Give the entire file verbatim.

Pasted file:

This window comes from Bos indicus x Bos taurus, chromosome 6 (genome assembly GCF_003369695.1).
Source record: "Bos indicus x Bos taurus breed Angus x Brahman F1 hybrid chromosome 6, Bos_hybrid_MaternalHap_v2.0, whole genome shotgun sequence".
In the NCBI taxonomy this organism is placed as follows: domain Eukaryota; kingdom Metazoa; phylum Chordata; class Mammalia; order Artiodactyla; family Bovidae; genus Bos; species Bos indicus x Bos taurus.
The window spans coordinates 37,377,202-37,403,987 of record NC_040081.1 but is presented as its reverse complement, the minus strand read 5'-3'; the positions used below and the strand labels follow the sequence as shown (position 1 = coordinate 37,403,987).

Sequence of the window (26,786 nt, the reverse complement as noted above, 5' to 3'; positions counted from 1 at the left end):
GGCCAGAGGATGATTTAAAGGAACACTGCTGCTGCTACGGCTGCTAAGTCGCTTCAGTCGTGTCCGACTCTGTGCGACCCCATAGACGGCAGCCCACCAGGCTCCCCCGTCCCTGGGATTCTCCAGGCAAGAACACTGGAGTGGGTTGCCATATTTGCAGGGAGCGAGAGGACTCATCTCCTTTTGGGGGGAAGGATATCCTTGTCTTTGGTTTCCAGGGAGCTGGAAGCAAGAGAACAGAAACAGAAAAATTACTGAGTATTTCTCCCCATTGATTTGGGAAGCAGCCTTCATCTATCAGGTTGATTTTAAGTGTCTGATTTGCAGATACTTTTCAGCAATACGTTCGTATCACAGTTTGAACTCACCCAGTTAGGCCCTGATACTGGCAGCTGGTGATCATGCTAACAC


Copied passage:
This window comes from Bos indicus x Bos taurus, chromosome 6 (genome assembly GCF_003369695.1).
Source record: "Bos indicus x Bos taurus breed Angus x Brahman F1 hybrid chromosome 6, Bos_hybrid_MaternalHap_v2.0, whole genome shotgun sequence".
In the NCBI taxonomy this organism is placed as follows: domain Eukaryota; kingdom Metazoa; phylum Chordata; class Mammalia; order Artiodactyla; family Bovidae; genus Bos; species Bos indicus x Bos taurus.
The window spans coordinates 37,377,202-37,403,987 of record NC_040081.1 but is presented as its reverse complement, the minus strand read 5'-3'; the positions used below and the strand labels follow the sequence as shown (position 1 = coordinate 37,403,987).

Sequence of the window (26,786 nt, the reverse complement as noted above, 5' to 3'; positions counted from 1 at the left end):
GGCCAGAGGATGATTTAAAGGAACACTGCTGCTGCTACGGCTGCTAAGTCGCTTCAGTCGTGTCCGACTCTGTGCGACCCCATAGACGGCAGCCCACCAGGCTCCCCCGTCCCTGGGATTCTCCAGGCAAGAACACTGGAGTGGGTTGCCATATTTGCAGGGAGCGAGAGGACTCATCTCCTTTTGGGGGGAAGGATATCCTTGTCTTTGGTTTCCAGGGAGCTGGAAGCAAGAGAACAGAAACAGAAAAATTACTGAGTATTTCTCCCCATTGATTTGGGAAGCAGCCTTCATCTATCAGGTTGATTTTAAGTGTCTGATTTGCAGATACTTTTCAGCAATACGTTCGTATCACAGTTTGAACTCACCCAGTTAGGCCCTGATACTGGCAGCTGGTGATCATGCTAACAC